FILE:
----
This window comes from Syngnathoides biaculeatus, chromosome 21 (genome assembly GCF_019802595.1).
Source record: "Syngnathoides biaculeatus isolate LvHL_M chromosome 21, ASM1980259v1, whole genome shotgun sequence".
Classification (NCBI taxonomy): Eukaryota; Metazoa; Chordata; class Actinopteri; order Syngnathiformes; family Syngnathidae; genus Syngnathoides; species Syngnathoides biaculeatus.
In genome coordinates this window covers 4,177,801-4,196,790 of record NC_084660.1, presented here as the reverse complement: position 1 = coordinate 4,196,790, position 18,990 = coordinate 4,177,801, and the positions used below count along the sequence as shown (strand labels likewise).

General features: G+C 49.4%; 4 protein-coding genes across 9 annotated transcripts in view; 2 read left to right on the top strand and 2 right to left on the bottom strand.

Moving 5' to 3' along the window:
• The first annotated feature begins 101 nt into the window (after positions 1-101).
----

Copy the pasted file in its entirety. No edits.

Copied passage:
This window comes from Syngnathoides biaculeatus, chromosome 21 (genome assembly GCF_019802595.1).
Source record: "Syngnathoides biaculeatus isolate LvHL_M chromosome 21, ASM1980259v1, whole genome shotgun sequence".
Classification (NCBI taxonomy): Eukaryota; Metazoa; Chordata; class Actinopteri; order Syngnathiformes; family Syngnathidae; genus Syngnathoides; species Syngnathoides biaculeatus.
In genome coordinates this window covers 4,177,801-4,196,790 of record NC_084660.1, presented here as the reverse complement: position 1 = coordinate 4,196,790, position 18,990 = coordinate 4,177,801, and the positions used below count along the sequence as shown (strand labels likewise).

General features: G+C 49.4%; 4 protein-coding genes across 9 annotated transcripts in view; 2 read left to right on the top strand and 2 right to left on the bottom strand.

Moving 5' to 3' along the window:
• The first annotated feature begins 101 nt into the window (after positions 1-101).